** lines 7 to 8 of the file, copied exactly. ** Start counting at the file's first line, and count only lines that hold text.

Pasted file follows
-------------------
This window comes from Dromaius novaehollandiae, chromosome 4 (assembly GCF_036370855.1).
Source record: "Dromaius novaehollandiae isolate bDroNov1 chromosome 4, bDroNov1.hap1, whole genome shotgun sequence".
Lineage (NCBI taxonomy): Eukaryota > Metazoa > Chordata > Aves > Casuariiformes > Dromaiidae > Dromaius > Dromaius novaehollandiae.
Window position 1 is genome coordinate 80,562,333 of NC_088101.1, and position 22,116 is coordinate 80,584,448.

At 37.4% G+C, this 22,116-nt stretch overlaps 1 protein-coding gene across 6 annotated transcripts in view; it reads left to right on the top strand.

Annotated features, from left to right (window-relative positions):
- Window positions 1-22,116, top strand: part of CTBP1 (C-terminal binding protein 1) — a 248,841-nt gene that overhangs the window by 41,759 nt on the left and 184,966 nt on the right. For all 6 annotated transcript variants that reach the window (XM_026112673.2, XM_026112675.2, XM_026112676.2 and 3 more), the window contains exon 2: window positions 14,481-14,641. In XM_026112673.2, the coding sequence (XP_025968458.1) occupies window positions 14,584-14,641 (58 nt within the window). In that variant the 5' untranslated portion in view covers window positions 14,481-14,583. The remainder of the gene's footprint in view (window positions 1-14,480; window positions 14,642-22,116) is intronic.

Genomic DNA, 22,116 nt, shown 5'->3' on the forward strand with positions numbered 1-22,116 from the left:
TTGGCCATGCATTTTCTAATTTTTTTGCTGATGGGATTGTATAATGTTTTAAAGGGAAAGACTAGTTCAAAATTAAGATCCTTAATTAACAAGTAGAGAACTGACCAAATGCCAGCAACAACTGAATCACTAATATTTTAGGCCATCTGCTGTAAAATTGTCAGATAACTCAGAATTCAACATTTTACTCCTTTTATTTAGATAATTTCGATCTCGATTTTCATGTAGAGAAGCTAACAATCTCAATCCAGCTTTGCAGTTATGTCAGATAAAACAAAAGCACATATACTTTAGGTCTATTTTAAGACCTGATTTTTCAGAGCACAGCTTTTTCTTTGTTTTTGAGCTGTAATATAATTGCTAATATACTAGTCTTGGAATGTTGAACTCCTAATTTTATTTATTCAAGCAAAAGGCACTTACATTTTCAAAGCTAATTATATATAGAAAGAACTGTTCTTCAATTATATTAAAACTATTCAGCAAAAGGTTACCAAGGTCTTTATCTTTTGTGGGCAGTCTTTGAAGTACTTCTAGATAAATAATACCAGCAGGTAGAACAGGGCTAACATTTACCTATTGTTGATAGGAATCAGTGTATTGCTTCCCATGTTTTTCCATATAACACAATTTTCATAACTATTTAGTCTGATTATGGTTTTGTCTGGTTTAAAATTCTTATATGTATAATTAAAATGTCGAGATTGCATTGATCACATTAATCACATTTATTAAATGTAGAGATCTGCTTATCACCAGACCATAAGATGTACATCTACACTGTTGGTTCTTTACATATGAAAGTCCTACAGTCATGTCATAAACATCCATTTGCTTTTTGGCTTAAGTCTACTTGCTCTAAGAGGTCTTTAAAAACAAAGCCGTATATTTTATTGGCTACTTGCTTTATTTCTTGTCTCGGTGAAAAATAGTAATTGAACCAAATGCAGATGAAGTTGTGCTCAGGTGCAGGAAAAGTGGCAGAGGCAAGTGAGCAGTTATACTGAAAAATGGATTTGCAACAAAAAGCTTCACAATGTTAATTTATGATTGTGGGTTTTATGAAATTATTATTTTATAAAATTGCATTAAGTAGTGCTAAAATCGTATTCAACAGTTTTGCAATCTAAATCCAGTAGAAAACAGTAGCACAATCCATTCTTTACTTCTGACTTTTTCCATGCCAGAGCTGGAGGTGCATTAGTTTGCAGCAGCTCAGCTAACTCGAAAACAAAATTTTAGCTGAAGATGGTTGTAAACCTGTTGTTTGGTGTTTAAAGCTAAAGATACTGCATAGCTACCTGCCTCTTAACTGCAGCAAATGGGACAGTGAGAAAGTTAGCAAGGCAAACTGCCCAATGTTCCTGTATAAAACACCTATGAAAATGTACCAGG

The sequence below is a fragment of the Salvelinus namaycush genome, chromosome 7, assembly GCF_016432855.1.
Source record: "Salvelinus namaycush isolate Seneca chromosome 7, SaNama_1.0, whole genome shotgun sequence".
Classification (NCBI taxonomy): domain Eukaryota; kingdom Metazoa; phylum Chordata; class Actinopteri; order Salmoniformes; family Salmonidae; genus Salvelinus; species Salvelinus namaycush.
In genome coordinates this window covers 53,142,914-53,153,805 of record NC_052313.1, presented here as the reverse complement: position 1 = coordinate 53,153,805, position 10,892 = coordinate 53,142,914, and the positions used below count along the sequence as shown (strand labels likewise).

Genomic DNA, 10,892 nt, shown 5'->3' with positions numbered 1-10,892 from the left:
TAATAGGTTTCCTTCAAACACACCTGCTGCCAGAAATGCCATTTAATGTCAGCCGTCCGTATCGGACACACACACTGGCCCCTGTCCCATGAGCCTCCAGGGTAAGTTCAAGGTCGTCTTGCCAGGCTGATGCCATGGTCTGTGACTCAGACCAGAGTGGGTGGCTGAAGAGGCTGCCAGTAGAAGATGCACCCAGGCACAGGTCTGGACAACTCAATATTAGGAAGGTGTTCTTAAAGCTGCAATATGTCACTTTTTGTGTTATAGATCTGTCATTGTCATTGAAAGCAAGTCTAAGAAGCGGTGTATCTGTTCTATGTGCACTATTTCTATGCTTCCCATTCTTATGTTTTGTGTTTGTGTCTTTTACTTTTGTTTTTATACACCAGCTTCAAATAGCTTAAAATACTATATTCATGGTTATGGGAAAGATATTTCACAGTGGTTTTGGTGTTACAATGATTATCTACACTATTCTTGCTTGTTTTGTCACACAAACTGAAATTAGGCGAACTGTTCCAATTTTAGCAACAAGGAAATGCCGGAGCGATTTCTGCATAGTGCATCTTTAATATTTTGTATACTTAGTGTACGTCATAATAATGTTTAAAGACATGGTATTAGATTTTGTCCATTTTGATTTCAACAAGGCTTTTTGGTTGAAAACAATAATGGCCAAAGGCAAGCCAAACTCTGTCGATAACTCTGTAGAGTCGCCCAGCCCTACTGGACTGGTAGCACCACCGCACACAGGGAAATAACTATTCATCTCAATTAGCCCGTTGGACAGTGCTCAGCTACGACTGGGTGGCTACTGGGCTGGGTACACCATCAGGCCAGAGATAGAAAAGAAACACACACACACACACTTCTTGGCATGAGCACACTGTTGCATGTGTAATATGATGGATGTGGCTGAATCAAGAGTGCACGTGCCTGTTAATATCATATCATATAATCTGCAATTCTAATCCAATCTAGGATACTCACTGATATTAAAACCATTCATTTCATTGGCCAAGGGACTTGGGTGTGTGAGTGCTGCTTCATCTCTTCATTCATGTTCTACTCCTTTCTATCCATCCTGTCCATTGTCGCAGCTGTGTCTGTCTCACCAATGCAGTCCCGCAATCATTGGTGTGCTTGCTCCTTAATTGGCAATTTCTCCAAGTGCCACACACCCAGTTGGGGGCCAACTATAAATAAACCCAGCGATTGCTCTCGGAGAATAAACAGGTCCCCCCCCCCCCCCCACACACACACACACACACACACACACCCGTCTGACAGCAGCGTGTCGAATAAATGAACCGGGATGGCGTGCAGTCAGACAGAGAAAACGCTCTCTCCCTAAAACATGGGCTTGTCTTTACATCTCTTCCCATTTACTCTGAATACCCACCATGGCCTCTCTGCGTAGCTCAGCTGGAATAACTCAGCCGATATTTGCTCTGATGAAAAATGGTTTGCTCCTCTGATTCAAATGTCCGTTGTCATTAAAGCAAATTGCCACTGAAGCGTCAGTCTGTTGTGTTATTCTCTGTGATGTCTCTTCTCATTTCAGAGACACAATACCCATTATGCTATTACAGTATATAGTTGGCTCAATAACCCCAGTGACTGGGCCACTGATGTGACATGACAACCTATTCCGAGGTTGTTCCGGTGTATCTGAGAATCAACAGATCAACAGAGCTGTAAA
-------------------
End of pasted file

- Window positions 1-22,116, top strand: part of CTBP1 (C-terminal binding protein 1) — a 248,841-nt gene that overhangs the window by 41,759 nt on the left and 184,966 nt on the right. For all 6 annotated transcript variants that reach the window (XM_026112673.2, XM_026112675.2, XM_026112676.2 and 3 more), the window contains exon 2: window positions 14,481-14,641. In XM_026112673.2, the coding sequence (XP_025968458.1) occupies window positions 14,584-14,641 (58 nt within the window). In that variant the 5' untranslated portion in view covers window positions 14,481-14,583. The remainder of the gene's footprint in view (window positions 1-14,480; window positions 14,642-22,116) is intronic.

Genomic DNA, 22,116 nt, shown 5'->3' on the forward strand with positions numbered 1-22,116 from the left: